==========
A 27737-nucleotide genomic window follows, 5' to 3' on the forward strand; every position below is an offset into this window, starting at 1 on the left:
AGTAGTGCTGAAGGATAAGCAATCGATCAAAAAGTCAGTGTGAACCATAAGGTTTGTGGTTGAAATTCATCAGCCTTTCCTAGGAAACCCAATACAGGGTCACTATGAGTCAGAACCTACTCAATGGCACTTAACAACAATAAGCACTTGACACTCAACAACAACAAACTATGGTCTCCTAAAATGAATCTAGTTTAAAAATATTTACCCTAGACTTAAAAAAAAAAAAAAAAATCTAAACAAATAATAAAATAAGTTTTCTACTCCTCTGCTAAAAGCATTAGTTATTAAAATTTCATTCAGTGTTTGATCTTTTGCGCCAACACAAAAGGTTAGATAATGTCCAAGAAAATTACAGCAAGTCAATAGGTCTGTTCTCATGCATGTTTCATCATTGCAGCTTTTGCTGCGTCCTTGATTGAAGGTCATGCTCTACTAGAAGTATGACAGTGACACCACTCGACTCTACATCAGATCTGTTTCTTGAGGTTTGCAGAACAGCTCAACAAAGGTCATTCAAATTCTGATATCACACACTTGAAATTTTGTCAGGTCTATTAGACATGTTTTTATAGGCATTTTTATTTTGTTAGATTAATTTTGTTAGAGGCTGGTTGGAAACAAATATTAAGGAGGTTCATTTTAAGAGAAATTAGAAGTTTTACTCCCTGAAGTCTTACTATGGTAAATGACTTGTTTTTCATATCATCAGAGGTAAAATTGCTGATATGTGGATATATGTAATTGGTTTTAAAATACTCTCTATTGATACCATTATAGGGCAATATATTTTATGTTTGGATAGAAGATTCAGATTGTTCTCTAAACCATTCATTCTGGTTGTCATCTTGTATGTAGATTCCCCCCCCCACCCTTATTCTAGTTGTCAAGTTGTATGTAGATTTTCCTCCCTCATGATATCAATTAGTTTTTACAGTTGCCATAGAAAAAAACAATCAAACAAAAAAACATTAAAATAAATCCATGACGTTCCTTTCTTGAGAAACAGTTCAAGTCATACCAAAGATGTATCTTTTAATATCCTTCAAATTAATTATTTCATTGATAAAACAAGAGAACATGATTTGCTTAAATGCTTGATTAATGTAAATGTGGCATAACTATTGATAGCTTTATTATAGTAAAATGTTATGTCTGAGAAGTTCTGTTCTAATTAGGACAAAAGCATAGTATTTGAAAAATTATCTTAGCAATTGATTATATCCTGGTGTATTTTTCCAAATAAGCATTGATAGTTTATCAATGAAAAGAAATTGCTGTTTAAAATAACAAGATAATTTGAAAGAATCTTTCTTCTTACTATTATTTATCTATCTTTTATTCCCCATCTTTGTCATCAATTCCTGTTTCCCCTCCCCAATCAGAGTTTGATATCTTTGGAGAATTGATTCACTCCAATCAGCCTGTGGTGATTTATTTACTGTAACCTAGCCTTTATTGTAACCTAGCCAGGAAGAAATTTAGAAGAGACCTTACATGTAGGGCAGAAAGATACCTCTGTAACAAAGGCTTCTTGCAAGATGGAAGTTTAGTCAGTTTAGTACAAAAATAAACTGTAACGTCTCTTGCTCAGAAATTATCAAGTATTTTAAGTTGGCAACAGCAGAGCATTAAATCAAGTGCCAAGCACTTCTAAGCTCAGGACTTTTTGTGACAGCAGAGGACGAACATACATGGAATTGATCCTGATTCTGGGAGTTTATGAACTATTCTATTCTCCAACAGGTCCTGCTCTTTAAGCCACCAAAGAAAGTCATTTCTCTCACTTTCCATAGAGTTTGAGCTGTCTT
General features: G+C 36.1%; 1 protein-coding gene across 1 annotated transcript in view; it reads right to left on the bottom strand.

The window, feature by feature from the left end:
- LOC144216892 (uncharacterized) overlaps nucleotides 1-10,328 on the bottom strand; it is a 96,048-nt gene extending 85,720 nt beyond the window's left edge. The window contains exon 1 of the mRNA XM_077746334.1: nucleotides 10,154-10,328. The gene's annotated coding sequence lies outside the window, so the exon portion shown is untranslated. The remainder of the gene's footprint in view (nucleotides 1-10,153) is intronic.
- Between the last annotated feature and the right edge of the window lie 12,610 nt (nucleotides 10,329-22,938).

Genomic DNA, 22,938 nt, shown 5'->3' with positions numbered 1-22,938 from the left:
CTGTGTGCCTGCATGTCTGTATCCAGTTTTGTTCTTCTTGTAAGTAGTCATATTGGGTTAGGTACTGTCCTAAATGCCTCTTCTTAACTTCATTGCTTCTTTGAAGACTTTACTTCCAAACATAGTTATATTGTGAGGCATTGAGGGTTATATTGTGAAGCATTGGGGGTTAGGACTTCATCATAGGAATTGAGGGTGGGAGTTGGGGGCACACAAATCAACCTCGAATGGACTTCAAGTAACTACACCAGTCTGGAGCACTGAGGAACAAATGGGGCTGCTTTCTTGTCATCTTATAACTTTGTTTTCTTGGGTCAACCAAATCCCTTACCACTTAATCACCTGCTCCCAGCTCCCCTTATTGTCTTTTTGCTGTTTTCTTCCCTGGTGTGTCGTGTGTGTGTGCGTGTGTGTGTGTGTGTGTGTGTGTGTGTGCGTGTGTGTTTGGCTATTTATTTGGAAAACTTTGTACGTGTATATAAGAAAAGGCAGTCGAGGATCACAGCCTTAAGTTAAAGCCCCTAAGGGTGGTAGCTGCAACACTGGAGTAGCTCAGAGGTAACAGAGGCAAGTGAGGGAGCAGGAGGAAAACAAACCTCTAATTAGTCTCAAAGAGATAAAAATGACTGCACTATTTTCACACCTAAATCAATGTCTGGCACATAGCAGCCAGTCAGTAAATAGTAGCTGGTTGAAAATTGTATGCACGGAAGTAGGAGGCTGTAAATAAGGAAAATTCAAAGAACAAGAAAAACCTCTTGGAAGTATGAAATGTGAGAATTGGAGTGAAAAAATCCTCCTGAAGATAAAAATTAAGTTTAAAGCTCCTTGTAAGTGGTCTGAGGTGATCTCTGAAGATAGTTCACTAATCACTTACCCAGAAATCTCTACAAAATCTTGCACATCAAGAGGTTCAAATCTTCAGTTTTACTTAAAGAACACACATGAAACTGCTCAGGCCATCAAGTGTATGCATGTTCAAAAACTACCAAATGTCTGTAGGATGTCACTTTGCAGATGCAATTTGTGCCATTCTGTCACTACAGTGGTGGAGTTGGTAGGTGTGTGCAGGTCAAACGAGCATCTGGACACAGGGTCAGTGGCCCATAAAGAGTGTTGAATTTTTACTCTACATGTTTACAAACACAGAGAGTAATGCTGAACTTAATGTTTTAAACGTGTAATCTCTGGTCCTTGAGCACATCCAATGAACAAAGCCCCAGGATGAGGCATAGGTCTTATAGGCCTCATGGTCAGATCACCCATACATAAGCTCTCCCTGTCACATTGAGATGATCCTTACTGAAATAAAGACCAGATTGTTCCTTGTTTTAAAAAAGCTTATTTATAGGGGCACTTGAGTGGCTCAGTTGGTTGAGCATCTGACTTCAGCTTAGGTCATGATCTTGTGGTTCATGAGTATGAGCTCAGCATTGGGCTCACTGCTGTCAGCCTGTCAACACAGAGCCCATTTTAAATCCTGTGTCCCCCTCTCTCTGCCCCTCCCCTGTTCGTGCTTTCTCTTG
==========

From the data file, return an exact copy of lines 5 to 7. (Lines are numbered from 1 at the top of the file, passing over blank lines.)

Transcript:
- LOC144216892 (uncharacterized) overlaps nucleotides 1-10,328 on the bottom strand; it is a 96,048-nt gene extending 85,720 nt beyond the window's left edge. The window contains exon 1 of the mRNA XM_077746334.1: nucleotides 10,154-10,328. The gene's annotated coding sequence lies outside the window, so the exon portion shown is untranslated. The remainder of the gene's footprint in view (nucleotides 1-10,153) is intronic.
- Between the last annotated feature and the right edge of the window lie 12,610 nt (nucleotides 10,329-22,938).

Genomic DNA, 22,938 nt, shown 5'->3' with positions numbered 1-22,938 from the left: